Highland Plantation

WFP Historical Society

Contributed from the 1975 Audubon Pilgrimage Booklet
by the WFP Historical Society

Highland is the oldest house in West Feliciana still lived in by descendants of its builder. In 1800 the widowed Olivia Ruffin Barrow came to Nueva Feliciana with three of her married children. Traveling overland in thirty covered wagons, she brought with her slaves, gold, and household possessions. The family prospered and became noted as the builders of more handsome houses than any other clan in antebellum Louisiana. Highland was their first architectural achievement. The 1804 building contract reveals that William Barrow, son of the pioneering widow, paid John Arick to build the house from plantation materials and the labor of three of Barrow's slaves. In 1808, the Eastern traveler Fortesque Cuming wrote: "I visited Mr. William Barrow, who has a very handsome house, a noble plantation of about four hundred acres of cotton all in one field, and a hundred and fifty Negroes." William's son Robert married Audubon's pupil Eliza Pirrie; another son, William Ruffin, built Greek Revival Greenwood; a daughter, Martha, became the mistress of Rosedown. The builder's youngest son, Bennett H. Barrow, inherited Highland and enlarged the house and planted the live oak grove during the 1830's. A race tract, large sugar house, and a dance hall and hospital for the slaves were also added during these years. By 1850, Highland boasted 4,350 acres of land worked by 288 slaves. Life at Highland is recorded in the diary of Bennett H. Barrow which was published and edited by Edwin Adams Davis as Plantation Life in the Florida Parishes of Louisiana, 1836-1846.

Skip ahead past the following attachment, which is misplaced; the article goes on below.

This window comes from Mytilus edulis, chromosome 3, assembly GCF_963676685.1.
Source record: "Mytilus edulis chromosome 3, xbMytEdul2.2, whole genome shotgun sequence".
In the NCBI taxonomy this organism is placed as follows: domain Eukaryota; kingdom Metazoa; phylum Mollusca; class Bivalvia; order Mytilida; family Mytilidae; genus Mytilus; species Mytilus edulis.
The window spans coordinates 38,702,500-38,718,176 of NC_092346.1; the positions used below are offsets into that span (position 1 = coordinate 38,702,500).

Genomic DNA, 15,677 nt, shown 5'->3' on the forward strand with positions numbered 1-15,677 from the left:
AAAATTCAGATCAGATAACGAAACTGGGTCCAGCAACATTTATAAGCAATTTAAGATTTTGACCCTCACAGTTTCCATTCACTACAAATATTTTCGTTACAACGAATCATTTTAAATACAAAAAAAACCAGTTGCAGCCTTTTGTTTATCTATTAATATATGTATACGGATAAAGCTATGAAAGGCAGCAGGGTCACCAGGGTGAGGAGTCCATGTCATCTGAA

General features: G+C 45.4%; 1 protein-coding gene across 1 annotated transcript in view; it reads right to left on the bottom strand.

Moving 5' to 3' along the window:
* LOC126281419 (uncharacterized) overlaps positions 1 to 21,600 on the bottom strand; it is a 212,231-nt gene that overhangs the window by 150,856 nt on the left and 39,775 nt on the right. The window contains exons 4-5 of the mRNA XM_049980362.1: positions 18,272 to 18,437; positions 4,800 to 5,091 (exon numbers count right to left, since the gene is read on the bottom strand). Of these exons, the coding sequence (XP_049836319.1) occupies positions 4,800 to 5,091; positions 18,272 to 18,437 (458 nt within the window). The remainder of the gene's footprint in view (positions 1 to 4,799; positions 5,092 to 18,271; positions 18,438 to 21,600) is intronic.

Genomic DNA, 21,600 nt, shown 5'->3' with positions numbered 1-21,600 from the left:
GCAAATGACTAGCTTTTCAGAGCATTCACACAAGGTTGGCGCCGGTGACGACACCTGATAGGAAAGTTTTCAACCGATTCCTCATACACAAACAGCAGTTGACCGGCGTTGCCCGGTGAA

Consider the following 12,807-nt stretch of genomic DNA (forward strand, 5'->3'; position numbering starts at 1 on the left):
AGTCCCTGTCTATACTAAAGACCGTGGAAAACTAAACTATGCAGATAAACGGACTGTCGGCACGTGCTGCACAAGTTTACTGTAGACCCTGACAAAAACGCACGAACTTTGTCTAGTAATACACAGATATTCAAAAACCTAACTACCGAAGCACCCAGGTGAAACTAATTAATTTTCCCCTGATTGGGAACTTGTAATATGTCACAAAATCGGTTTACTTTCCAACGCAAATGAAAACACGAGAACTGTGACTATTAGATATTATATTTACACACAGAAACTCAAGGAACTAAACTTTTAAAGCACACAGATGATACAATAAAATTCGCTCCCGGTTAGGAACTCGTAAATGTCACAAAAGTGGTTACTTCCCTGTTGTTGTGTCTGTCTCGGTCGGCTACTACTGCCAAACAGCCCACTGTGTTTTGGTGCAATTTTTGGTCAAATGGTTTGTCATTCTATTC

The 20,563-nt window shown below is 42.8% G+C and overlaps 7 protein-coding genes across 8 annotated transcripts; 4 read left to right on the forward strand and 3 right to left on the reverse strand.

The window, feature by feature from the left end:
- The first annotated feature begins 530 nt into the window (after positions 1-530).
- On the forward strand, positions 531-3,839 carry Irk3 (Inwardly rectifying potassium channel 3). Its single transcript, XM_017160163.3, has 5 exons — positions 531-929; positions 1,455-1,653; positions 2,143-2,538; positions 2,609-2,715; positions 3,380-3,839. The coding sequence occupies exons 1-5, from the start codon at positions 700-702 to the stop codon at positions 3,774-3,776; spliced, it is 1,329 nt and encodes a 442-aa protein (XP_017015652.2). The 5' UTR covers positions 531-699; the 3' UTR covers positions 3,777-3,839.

Description begins: (note as of 1973)

Hall: Rare, museum-quality Hepplewhite card table made 1790-1800 in Charlestown and brought by family from North Caroline.

Living Room: Library chair from Greenwood made in New Orleans shows Spanish influence. Very few such pieces were made and are now highly prized by Louisiana collectors. Originally upholstered in leather with large brass nails. Turned-leg cherry drop leaf table ca 1830 from Pennsylvania.

Dining Room: Country side board from North Carolina ca 1760, made from cypress, pine and cherry woods. Silverchest made from gun case from Philadelphia, 1800-1810. Empire side board made from 1830 Seignouret armoire.

Front Bedroom: Early Louisianaarmoiress possibly Seignouret (1830-1840) four post bed of same period, also possible Seignouret.

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